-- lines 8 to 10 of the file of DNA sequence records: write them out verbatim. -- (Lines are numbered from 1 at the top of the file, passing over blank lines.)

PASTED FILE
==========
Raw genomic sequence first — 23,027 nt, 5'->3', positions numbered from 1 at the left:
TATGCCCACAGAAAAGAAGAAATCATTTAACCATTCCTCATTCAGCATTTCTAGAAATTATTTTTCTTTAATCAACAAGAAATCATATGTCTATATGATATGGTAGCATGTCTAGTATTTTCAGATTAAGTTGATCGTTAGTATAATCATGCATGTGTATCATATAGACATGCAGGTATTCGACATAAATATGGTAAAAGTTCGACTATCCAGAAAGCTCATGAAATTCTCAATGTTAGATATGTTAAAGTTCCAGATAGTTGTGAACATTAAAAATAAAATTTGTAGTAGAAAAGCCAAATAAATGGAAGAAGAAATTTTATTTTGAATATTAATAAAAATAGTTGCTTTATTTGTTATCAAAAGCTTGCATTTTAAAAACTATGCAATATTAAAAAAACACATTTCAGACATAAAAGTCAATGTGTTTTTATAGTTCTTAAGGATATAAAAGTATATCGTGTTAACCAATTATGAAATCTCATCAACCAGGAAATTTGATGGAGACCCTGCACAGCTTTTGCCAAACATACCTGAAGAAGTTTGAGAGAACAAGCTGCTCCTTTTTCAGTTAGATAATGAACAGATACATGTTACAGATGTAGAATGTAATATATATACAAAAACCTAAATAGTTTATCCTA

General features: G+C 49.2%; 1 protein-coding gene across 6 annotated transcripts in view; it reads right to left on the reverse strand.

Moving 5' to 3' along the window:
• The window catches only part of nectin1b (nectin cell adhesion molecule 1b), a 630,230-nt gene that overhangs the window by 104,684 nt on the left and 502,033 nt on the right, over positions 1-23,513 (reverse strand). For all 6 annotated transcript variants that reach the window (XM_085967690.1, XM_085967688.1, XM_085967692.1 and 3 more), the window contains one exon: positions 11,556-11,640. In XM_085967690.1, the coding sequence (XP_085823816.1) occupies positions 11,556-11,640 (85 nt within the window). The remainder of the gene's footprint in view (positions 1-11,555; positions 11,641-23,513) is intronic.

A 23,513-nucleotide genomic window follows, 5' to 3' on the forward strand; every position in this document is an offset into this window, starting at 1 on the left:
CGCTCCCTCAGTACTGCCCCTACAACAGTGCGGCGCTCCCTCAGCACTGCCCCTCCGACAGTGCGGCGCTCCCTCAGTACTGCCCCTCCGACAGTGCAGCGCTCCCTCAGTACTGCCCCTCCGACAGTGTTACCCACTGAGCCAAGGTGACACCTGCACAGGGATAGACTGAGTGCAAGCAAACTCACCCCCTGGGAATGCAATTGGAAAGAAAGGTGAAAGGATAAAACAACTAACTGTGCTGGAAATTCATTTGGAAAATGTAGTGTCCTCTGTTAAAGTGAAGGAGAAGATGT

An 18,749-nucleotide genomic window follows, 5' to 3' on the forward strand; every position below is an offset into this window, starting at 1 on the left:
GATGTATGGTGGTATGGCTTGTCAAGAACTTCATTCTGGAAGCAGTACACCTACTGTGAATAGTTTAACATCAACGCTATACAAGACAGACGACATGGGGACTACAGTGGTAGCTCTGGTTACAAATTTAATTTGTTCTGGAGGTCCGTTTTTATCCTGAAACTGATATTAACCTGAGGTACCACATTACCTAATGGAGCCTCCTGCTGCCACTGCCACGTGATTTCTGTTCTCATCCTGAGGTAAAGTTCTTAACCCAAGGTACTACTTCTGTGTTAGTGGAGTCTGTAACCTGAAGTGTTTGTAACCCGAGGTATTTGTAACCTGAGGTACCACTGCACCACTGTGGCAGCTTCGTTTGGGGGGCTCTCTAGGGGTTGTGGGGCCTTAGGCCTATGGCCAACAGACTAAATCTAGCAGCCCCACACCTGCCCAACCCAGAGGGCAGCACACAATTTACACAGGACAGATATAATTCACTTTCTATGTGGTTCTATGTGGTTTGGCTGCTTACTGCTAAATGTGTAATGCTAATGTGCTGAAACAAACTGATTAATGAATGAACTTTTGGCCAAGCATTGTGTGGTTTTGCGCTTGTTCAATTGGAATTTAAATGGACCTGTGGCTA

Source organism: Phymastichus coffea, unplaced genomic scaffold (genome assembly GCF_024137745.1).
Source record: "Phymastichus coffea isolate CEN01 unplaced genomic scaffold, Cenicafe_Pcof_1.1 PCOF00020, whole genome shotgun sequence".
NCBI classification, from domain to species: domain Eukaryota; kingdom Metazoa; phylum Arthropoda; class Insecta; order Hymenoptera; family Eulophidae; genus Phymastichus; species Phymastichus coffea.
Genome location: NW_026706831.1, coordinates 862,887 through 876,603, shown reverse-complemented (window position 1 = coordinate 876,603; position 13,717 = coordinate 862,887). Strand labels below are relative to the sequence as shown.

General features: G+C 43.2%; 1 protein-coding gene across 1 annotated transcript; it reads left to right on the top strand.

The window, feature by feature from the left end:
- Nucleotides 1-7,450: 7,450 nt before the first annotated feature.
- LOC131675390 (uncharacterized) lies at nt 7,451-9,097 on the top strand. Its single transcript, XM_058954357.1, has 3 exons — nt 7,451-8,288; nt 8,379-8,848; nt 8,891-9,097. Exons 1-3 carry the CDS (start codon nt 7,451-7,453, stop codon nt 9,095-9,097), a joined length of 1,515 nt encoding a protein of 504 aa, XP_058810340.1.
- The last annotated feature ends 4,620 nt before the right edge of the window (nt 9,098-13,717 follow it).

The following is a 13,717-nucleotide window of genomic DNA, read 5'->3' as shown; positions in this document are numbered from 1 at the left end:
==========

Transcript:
An 18,749-nucleotide genomic window follows, 5' to 3' on the forward strand; every position below is an offset into this window, starting at 1 on the left:
GATGTATGGTGGTATGGCTTGTCAAGAACTTCATTCTGGAAGCAGTACACCTACTGTGAATAGTTTAACATCAACGCTATACAAGACAGACGACATGGGGACTACAGTGGTAGCTCTGGTTACAAATTTAATTTGTTCTGGAGGTCCGTTTTTATCCTGAAACTGATATTAACCTGAGGTACCACATTACCTAATGGAGCCTCCTGCTGCCACTGCCACGTGATTTCTGTTCTCATCCTGAGGTAAAGTTCTTAACCCAAGGTACTACTTCTGTGTTAGTGGAGTCTGTAACCTGAAGTGTTTGTAACCCGAGGTATTTGTAACCTGAGGTACCACTGCACCACTGTGGCAGCTTCGTTTGGGGGGCTCTCTAGGGGTTGTGGGGCCTTAGGCCTATGGCCAACAGACTAAATCTAGCAGCCCCACACCTGCCCAACCCAGAGGGCAGCACACAATTTACACAGGACAGATATAATTCACTTTCTATGTGGTTCTATGTGGTTTGGCTGCTTACTGCTAAATGTGTAATGCTAATGTGCTGAAACAAACTGATTAATGAATGAACTTTTGGCCAAGCATTGTGTGGTTTTGCGCTTGTTCAATTGGAATTTAAATGGACCTGTGGCTA

Source organism: Phymastichus coffea, unplaced genomic scaffold (genome assembly GCF_024137745.1).